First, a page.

In the space of just a few short years, the United States has gone from fretting about dwindling domestic energy resources to the realization that it sits on one of the world's largest reserves of natural gas.
That, coupled with the overriding desire to wean the country from its dependence on foreign oil, would make transitioning more of the nation's cars and trucks to run on natural gas the logical outcome, right?
If just the long-haul trucking fleet – which goes through as much as 30 billion gallons of fuel per year – were to switch to natural gas, crude oil imports would fall by half according to some estimates, slashing the nation's 8 million barrels-per-day appetite for crude oil to just 4 million.
"It's not going to happen overnight but it would basically get us off being dependent on OPEC, which their membership is not always aligned with us politically," says Gary Foster, spokesman for Clean Energy Fuels. "From a geopolitical standpoint, it would give us a huge advantage."
While natural security and foreign policy might motivate the folks in Washington to support a more concerted effort to promote a natural gas-powered transportation fleet, sheer economics are driving some businesses toward greater adoption.
Thanks to the discovery of massive amounts of natural gas in shale formations across the country, prices for the fuel have plummeted to hover at about a 30 to 40 percent discount relative to diesel, an attractive prospect for companies like UPS, which rely heavily on ground transportation to provide their services.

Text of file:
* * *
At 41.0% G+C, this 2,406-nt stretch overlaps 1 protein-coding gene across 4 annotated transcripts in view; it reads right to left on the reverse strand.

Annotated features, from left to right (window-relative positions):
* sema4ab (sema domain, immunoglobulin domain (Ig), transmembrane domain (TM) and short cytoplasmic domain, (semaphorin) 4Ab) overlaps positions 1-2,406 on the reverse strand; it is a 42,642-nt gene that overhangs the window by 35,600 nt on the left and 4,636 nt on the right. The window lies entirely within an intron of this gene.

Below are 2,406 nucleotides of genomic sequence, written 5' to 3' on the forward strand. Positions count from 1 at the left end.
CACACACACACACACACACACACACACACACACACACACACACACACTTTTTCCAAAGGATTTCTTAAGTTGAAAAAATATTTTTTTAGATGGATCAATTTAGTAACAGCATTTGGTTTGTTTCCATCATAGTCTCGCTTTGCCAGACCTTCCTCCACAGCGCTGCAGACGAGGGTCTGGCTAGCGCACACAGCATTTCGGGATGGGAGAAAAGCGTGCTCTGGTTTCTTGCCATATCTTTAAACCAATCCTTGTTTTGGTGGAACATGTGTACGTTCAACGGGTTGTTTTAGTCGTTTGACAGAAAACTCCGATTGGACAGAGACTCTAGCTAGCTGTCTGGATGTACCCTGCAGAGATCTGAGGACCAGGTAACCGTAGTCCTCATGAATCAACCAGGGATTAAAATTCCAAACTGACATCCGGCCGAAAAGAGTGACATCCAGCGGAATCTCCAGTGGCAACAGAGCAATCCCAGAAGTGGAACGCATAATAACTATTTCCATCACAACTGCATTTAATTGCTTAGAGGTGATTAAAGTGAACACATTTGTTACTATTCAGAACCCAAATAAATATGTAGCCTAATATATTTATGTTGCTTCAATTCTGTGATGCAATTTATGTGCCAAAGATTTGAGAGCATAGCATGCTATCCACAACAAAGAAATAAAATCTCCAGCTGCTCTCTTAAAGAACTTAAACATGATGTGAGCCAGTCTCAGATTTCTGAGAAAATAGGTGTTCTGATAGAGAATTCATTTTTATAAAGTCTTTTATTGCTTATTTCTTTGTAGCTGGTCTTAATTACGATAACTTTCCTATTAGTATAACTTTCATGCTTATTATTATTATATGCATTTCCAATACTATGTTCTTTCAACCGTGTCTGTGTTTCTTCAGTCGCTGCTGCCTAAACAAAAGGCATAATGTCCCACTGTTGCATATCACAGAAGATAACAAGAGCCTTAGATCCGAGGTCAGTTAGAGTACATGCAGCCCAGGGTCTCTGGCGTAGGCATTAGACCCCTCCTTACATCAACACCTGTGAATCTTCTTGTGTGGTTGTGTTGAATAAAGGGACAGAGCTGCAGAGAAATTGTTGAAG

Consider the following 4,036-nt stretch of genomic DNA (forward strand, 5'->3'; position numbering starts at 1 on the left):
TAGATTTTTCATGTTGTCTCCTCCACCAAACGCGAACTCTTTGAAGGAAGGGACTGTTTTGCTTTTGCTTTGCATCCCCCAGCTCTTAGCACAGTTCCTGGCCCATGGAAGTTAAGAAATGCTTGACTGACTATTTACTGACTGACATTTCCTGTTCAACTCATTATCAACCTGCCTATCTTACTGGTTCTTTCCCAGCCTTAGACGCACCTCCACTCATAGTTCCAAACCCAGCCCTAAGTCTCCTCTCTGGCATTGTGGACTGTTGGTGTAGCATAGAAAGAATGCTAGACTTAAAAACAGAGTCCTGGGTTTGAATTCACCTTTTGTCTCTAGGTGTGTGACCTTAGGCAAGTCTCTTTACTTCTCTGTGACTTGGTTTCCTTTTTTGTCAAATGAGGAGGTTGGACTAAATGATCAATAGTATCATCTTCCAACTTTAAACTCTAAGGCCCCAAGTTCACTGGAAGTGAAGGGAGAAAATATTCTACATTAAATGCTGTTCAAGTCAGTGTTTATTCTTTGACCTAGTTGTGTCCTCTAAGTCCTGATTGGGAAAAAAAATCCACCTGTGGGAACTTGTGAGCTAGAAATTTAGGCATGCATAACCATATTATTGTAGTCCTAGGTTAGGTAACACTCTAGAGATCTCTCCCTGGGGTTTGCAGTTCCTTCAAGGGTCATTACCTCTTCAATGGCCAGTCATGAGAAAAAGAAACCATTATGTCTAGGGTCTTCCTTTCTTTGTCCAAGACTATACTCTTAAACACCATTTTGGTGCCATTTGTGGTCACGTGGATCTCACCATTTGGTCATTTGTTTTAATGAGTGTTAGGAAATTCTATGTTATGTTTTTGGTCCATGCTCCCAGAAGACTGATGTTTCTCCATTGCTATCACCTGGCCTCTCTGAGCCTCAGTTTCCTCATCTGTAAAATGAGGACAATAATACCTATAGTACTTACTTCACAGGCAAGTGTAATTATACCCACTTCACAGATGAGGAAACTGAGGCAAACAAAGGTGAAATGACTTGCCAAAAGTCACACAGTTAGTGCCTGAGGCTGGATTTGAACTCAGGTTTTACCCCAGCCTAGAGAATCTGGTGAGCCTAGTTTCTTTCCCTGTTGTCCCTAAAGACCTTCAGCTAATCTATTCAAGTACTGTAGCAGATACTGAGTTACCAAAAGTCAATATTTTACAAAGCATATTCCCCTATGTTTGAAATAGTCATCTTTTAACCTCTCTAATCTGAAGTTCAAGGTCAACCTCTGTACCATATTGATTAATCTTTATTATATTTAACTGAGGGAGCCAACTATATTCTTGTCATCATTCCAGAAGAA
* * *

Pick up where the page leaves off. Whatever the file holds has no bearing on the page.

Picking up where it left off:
In late April, the company announced it would purchase 700 liquefied natural gas-powered vehicles for its long-haul fleet and build several refueling stations along transit corridors. UPS already has more than 1,000 natural gas vehicles on the road worldwide.
"We're trying to get ourselves free from dependence on oil," says Scott Wicker, chief sustainability officer at UPS. "Oil-based products are very volatile in price and there are environmental issues. We've been given this gift of shale gas – it's there, it's abundant, it's cheap, and it's burns cleaner."
Other companies are taking advantage of record-low natural gas prices and the chance to escape super volatile oil markets, too. Telecommunications giant AT&T plans to spend $350 million during the next five years to switch out gasoline-powered service vehicles with natural-gas powered trucks, according to Bloomberg. Natural-gas vehicles make up about 7 percent of the company's fleet today.
"The economics are in favor of natural gas," billionaire T. Boone Pickens told Bloomberg. "During the oil crisis in the 1970s, it took only about five or six years for the U.S. truck fleet to switch from gasoline to diesel. It's going to happen that way for natural gas."
But while the economics might be in favor for large multi-national companies, it's a different story for average consumers. Several automakers including Chevrolet, GM, and Ford, have introduced natural gas powered pickup truck models in recent years, some of which can seamlessly switch between gasoline and compressed natural gas. Honda, too, sells a Civic that runs on CNG.
While carmakers advertise that switching to a natural gas powered vehicle could save consumers upwards of $10,500 over three years, a natural gas engine comes with an upgrade price of $8,000 to $10,000.
Fueling stations are also very difficult to find. Fewer than 1,000 natural-gas fueling stations exist around the United States and many of them are closed to the public.
All these factors mean that most Americans probably won't be driving natural gas powered vehicles anytime soon. According to a 2011 MIT report cited in a recent Washington Post piece, "High incremental costs of CNG vehicles lead to long payback times for the average driver, so significant penetration of CNG into the passenger fleet is unlikely in the short term."